Topic: Media

The Dean Scream Mugging
(2/11/2004)

It sure is nice of CNN to admit that the network, like the rest of the broadcast media, overdid its coverage of Howard Dean's now infamous primal scream in Iowa, now that the damage is done and the former Vermont governor's campaign lies in ruins. Arguably it only accelerated the inevitable, but the collective efforts of just about everyone with access to the videotape to make Dean look like raving fool had significant impact on the candidate nominating process, and saying sorry now just isn't sufficient.

The damage is done, and somehow one doubts that CNN would have behaved any differently had the unfairness of it all had occurred to it while the savaging of Dean was rampant. No, CNN, like Fox and NBC and the countless radio talk shows, probably knew it was unfair and excessive to play the tape ad nauseum, making one isolated incident of a candidate pushing too hard to overcome the gloom of defeat look like the antics of a lunatic. But it couldn't let itself take a principled stand while everyone else was getting so much mileage out of ridiculing Dean. That would have taken courage and the ethical conviction that doing harm to someone just to score a few ratings points is wrong. Besides, it was so much fun! Newly minted Fox talk show host Dennis Miller had a button installed on his desk that emitted the sound of Dean's war cry every time his chimpanzee partner (we're not kidding) banged on it, which was, oh, maybe 200 times. Radio pundit Laura Ingaham alternated Dean's scream with the sound of a donkey braying. David Letterman's gag tape showing Dean's head exploding at the peak of his rant and Jay Leno's skit in which Dean was trussed up like Hannibal Lector were played on the news reports, where they don't belong.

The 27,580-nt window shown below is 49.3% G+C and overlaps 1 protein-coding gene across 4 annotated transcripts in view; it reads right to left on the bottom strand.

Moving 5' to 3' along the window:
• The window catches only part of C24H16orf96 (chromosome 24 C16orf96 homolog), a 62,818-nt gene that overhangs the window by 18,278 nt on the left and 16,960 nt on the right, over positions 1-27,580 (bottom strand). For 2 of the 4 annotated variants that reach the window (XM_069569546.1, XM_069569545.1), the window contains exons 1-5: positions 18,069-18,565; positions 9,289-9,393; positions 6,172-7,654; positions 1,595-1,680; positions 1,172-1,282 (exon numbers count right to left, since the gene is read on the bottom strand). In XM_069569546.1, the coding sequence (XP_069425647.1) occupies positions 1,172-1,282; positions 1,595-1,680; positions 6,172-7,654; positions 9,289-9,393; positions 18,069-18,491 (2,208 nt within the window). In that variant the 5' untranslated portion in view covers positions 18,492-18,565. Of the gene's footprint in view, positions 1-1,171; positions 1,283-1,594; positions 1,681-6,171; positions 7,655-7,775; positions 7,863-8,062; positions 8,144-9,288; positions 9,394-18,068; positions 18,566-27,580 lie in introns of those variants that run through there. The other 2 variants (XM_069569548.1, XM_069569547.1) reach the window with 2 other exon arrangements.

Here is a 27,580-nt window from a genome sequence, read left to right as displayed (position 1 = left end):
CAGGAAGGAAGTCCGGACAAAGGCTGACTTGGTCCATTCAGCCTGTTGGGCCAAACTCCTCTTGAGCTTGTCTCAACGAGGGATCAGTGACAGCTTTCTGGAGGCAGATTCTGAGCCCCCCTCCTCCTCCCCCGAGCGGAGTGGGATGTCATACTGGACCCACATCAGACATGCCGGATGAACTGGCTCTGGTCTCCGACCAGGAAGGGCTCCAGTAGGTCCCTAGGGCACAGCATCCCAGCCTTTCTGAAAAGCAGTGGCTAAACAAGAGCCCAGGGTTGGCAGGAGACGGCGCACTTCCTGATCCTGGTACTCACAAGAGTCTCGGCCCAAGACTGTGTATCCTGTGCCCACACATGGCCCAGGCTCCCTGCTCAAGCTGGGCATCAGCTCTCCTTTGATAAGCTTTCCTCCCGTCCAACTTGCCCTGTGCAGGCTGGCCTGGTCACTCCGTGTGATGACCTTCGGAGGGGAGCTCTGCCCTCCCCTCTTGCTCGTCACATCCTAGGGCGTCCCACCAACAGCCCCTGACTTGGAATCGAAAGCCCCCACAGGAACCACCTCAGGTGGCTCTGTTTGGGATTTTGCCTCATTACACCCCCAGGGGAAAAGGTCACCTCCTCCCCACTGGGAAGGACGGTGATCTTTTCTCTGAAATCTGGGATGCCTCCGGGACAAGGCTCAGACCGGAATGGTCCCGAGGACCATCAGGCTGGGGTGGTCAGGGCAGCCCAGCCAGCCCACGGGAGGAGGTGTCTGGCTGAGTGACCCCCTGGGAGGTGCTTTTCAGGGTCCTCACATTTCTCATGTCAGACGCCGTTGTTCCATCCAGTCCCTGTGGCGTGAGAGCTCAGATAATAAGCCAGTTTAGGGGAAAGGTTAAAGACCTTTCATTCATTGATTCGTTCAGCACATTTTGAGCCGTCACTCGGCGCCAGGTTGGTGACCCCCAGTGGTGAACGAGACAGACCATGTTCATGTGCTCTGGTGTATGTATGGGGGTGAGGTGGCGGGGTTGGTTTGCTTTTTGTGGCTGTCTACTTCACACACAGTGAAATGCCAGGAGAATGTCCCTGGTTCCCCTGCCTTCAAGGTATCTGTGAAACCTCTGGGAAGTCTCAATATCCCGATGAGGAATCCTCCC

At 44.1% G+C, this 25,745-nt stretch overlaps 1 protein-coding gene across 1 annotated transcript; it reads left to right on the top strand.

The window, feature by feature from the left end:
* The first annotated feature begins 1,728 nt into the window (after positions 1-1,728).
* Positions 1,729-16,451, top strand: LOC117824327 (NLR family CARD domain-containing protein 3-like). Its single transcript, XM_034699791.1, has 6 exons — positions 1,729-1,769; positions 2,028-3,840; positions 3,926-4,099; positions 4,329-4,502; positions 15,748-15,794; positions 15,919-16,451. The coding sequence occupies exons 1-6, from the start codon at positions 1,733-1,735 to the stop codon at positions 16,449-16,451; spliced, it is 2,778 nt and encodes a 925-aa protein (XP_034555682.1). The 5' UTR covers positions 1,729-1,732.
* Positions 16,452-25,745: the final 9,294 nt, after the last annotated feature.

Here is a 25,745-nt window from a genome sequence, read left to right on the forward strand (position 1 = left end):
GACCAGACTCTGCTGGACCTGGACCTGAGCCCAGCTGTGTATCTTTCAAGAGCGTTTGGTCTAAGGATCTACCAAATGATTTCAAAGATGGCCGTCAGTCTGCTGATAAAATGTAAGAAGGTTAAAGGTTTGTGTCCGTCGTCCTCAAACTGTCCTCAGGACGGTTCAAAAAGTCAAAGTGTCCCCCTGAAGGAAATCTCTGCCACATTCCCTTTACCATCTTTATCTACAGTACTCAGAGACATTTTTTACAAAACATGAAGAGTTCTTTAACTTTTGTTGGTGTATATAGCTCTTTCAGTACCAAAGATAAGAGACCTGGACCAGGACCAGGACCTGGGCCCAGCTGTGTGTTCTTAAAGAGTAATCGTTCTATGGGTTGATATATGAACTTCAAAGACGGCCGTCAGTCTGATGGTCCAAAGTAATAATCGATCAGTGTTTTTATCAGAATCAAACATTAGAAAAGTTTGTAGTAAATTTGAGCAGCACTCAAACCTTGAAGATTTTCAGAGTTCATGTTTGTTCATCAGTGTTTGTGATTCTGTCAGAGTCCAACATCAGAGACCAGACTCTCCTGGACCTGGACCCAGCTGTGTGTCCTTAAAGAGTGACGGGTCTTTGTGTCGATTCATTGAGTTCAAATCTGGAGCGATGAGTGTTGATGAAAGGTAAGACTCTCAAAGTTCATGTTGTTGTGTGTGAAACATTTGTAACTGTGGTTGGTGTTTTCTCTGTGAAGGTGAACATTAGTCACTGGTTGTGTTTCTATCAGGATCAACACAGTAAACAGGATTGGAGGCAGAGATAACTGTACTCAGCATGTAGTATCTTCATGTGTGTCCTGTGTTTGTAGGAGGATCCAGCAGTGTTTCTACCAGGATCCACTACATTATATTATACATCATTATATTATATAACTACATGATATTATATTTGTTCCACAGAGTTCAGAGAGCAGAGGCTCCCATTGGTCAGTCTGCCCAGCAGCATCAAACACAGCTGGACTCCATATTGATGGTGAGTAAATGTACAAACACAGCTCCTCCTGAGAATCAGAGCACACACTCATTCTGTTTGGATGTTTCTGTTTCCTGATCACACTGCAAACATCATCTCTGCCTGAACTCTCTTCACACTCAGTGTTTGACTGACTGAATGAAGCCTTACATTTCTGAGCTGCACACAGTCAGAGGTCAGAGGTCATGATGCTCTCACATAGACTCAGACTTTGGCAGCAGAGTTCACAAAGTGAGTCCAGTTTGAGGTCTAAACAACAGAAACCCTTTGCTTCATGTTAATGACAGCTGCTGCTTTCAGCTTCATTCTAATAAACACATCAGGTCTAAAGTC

The ridicule was pervasive and ubiquitous, and continued for a week. What public figure could hold on to any shred of dignity under such an assault? The media became the news. Fifteen seconds of intemperate oratory from an exhausted and disappointed candidate, pitched to a crowd of supporters who appreciated it, was repeated in the manner of brain-washing techniques until it was the only thing anyone could remember about Dean.

So, behaving like the drunk who awakens with a hang-over and the realization that he urinated in the punch-bowl, CNN says it is sorry.

We will see whether CNN, or anyone else, will remember this incident (which, it must be emphasized, has had an impact on how America will choose its president) when the next piece of juicy video comes along. Our recommendation: don't drink the punch.

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